The Turkish bourgeoisie is using its dam and irrigation schemes to terraform its vast eastern territory from low-yield small land-holdings to an army of wage slaves for agri-business. This is not unique to Turkey as dam building is also used in India to clear valleys where peasant struggle is high. However, Turkey's $32 billion programme includes the building of 19 hydroelectric power plants and 22 dams along the Euphrates, the Tigris and other rivers in the impoverished southeast Anatolia region. The project is expected to reduce the flow of the Euphrates by 30-50 percent within the next fifty years as well as increasing the amount of salt, pesticides, fertilizers and other pollutants entering the river. The Ataturk Dam alone meant 155 villages were submerged, the power base of Kurdish rebels wiped out overnight. The 'Kurds' will then be cordoned off in reservations, in a policy reminiscent of the US treatment of native Indian tribes in previous centuries. Those 'Kurds' who decide to collaborate with the central government will be 'integrated', the rest will remain 'differentiated'. Significantly, the Turkish ruling class has decided to take on and subdue the Syrian and Iraqi states one at a time. First, the Euphrates will be blocked bringing the Syrians to their knees, and, once they have agreed to the price increases, the Tigris will be targeted in order to win further concessions from the Iraqis. The water crisis has helped accelerate a rapprochement between Iraq and Syria, which have been bitter rivals for decades (Ed Blanche). Interestingly, Turkey already ships water to the Turkish Republic of Northern Cyprus and now it is negotiating to sell water to Israel.



Israel's economic and technological superiority shapes water shortage in Palestine. Israel has achieved a position where 97 per cent of its GDP is generated from activities, which only use five per cent of its water (Tony Allan).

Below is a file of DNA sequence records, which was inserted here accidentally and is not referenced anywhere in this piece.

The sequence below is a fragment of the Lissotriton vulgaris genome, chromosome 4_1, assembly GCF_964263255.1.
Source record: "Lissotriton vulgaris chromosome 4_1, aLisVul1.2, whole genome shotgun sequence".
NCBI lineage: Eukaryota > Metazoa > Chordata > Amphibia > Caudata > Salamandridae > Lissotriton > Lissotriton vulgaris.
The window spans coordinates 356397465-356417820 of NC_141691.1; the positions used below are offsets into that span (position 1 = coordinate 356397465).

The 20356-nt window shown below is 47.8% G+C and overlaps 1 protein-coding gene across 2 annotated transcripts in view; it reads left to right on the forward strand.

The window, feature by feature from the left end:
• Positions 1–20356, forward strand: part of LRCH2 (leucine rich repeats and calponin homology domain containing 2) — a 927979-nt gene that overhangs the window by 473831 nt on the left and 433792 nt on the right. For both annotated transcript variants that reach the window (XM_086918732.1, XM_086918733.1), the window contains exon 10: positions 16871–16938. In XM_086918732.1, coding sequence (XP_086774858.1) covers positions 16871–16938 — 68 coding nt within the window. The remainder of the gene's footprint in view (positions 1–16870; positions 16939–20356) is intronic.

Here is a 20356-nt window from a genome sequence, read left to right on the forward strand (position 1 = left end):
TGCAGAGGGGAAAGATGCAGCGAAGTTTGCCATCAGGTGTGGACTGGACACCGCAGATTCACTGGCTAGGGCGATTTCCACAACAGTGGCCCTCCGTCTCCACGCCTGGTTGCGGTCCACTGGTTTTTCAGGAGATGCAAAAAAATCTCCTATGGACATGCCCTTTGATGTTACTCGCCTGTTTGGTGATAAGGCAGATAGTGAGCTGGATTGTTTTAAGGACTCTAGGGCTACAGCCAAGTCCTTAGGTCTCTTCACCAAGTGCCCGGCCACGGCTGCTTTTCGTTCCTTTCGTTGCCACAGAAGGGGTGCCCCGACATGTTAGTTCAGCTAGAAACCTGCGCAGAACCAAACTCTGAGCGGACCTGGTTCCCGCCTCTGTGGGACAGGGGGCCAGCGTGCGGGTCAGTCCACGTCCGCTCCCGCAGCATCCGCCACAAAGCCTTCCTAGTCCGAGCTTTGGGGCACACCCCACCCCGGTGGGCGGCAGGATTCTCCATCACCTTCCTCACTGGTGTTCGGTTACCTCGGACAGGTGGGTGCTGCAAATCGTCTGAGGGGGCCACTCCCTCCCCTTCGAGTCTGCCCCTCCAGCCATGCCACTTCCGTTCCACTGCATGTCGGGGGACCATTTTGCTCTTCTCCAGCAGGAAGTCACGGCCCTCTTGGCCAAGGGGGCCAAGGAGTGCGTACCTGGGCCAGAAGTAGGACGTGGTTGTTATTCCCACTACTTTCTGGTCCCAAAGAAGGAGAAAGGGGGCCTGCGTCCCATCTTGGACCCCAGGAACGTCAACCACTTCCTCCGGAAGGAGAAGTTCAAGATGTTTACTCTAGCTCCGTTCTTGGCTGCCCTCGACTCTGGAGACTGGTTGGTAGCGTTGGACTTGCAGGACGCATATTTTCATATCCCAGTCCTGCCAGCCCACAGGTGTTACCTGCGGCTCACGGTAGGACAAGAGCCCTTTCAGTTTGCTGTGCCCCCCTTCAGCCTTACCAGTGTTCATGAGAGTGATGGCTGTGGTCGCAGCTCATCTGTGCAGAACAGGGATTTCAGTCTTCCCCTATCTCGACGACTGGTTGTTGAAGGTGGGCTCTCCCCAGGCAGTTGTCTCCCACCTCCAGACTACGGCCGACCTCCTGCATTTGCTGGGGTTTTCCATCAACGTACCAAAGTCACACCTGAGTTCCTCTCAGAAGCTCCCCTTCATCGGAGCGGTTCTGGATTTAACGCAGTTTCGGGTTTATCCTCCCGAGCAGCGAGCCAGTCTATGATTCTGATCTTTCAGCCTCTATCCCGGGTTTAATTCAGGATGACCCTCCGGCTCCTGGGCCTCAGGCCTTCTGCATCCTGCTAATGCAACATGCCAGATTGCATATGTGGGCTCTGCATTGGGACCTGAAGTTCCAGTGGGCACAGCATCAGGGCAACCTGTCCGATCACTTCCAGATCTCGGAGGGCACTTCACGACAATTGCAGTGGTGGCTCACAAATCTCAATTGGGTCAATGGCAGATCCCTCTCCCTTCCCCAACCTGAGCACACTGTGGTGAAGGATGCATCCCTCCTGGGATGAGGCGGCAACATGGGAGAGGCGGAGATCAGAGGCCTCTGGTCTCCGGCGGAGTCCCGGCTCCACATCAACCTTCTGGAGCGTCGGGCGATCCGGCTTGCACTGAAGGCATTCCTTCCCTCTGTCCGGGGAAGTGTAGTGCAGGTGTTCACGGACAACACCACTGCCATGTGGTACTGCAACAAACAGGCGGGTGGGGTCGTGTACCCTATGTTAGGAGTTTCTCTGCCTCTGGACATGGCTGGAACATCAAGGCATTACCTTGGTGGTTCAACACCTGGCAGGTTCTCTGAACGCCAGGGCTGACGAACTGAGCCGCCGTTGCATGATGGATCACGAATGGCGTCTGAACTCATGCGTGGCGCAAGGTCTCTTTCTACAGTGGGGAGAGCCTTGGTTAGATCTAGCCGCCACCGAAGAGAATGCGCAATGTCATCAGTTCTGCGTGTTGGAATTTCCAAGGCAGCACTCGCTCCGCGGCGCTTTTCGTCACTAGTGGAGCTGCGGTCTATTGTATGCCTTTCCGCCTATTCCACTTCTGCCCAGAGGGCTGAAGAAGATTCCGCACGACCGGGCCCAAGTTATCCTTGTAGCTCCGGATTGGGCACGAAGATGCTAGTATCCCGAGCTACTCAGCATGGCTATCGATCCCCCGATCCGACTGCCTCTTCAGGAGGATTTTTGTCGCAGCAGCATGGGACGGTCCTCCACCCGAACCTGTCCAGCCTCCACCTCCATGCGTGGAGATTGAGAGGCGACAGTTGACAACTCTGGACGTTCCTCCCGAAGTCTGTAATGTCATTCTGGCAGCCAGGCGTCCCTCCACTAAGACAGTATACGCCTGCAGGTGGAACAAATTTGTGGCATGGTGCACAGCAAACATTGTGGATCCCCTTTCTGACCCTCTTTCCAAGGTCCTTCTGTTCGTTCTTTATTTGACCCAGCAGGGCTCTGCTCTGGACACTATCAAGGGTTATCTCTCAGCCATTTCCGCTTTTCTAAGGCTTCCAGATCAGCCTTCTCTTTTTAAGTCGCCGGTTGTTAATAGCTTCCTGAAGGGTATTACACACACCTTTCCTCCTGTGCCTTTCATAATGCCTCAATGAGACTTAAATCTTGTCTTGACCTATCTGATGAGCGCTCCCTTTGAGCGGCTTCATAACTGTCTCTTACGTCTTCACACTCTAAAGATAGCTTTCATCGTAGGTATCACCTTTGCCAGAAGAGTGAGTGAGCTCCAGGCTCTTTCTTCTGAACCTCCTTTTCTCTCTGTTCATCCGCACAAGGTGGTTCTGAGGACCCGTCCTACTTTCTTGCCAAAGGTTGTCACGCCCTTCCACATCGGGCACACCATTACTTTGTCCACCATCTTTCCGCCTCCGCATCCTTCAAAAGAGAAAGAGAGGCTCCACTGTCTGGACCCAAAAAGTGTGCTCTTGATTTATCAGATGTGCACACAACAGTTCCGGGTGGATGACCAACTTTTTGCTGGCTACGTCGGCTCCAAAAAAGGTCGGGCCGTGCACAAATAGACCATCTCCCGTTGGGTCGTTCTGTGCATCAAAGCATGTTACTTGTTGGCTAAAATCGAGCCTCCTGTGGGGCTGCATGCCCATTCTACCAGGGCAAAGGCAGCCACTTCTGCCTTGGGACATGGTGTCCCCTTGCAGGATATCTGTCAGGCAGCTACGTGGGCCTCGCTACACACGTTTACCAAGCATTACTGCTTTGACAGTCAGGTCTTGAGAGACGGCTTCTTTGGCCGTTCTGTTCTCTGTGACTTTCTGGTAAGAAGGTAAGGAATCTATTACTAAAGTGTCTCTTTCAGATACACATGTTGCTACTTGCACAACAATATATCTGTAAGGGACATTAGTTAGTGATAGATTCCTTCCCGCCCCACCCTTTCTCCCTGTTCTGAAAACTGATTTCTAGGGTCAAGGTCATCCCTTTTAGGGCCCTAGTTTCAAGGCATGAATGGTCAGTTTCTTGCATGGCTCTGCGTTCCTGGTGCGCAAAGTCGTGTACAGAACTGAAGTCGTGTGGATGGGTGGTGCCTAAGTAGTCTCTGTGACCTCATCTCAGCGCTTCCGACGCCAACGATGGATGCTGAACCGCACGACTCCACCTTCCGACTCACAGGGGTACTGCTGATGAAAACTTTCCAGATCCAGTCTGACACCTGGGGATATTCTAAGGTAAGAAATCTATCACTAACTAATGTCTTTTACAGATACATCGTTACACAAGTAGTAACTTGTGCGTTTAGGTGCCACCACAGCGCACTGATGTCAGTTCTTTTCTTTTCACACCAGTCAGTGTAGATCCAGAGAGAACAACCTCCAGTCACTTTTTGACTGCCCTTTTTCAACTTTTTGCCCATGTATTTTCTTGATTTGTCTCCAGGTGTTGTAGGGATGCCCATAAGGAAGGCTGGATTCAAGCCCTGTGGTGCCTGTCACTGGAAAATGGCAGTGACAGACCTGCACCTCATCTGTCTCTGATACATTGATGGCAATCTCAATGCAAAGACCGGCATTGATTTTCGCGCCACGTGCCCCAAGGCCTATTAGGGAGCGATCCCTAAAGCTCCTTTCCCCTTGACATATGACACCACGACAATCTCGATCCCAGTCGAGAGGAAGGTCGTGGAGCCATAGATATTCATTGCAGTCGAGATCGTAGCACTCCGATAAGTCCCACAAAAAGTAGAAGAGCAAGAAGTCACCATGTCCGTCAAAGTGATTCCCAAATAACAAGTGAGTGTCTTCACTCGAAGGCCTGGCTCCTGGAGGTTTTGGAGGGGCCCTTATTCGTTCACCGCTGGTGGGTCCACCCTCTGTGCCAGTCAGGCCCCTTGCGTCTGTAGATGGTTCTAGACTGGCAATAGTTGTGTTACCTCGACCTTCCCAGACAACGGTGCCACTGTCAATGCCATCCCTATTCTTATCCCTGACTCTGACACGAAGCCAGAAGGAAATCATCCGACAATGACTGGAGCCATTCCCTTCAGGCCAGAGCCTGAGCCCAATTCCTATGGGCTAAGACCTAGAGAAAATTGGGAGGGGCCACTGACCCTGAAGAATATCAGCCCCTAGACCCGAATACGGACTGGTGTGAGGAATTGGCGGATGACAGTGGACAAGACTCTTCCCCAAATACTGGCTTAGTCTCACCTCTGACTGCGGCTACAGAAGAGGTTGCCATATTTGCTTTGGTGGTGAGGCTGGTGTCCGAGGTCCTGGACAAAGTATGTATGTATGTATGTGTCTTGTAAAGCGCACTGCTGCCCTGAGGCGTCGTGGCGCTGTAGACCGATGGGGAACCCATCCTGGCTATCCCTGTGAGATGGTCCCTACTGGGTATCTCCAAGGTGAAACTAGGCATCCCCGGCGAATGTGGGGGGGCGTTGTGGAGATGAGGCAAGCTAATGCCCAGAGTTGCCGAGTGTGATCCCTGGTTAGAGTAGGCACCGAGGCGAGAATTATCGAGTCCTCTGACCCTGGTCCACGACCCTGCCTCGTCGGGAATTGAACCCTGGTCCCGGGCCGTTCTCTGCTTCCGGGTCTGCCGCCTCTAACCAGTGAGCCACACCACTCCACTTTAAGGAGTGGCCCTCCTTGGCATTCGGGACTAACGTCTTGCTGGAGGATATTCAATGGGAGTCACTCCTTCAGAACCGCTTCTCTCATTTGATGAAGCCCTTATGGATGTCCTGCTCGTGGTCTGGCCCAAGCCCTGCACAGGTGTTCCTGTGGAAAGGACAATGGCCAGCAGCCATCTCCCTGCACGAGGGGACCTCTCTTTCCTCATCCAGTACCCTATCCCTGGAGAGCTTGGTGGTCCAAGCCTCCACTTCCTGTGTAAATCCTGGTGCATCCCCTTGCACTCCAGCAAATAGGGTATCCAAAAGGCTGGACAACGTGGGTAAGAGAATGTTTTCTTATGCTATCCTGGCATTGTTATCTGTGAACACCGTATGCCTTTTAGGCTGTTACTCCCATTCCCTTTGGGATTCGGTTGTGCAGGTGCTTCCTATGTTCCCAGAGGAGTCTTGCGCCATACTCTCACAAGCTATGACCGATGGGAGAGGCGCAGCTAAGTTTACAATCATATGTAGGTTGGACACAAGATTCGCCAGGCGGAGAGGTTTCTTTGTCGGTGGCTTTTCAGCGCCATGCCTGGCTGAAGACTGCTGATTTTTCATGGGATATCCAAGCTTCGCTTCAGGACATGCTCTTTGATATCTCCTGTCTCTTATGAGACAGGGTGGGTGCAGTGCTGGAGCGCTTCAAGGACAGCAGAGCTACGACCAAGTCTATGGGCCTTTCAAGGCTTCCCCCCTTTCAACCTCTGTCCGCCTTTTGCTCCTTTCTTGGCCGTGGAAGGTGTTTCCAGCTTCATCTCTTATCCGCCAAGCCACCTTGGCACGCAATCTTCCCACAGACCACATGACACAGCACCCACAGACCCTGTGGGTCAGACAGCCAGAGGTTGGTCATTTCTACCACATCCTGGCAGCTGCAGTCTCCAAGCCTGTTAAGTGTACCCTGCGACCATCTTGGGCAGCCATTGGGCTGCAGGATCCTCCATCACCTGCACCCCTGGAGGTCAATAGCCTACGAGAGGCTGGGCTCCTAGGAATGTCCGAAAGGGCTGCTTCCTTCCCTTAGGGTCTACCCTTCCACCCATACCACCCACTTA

At the same time as becoming water sufficient, Israel suppresses Palestinian development of water collection as a matter of strategic policy. Since 1967 Israel has allowed Palestinians to drill only 13 wells in the West Bank. Even then Israel insists that Palestinians use only the Israeli drilling company, Mekorot, which can charge whatever it wants and schedule the work at its whim (Jane Adas). Control of water is an indirect method of limiting Palestinian population growth and development. Whereas Israel has the technological capacity to treat and reuse waste water, Palestinian farmers cannot afford the procedure. The same is true of desalination plants that are beyond the means of Palestinians. Moreover, when Ariel Sharon was minister of infrastructure, he insisted that all waste water, treated or not, had to go to Israel (Jane Adas). Another favourite tactic of the Israeli state is to negotiate separately with its Arab neighbours over water distribution when the issues are clearly interdependent.

Attempts by racist revisionist historians (Patrick Clawson) in recent years notwithstanding, we could concur with orthodox historians that water was one of the underlying causes of the 1967 Arab-Israeli war as well as a rallying cry for the Intifada. After all, some 40 percent of Israel's water is obtained from aquifers beneath the West Bank and Gaza (Christian Drake). Jewish settlements consume 90-120 cubic meters per capita, whereas for Arab settlements the consumption is only 25-35 cubic meters per capita.

Since Israel is now economically capable of cutting water allocations to agriculture, it will probably initiate 'water for peace' negotiations in the future. In fact, some experts claim Israel can easily use 400 million cubic meters per year less than the two billion per year it now demands (Tony Allan). The reasons seem to be political and tied into giving Israel a stronger hand in the 'Peace Process'.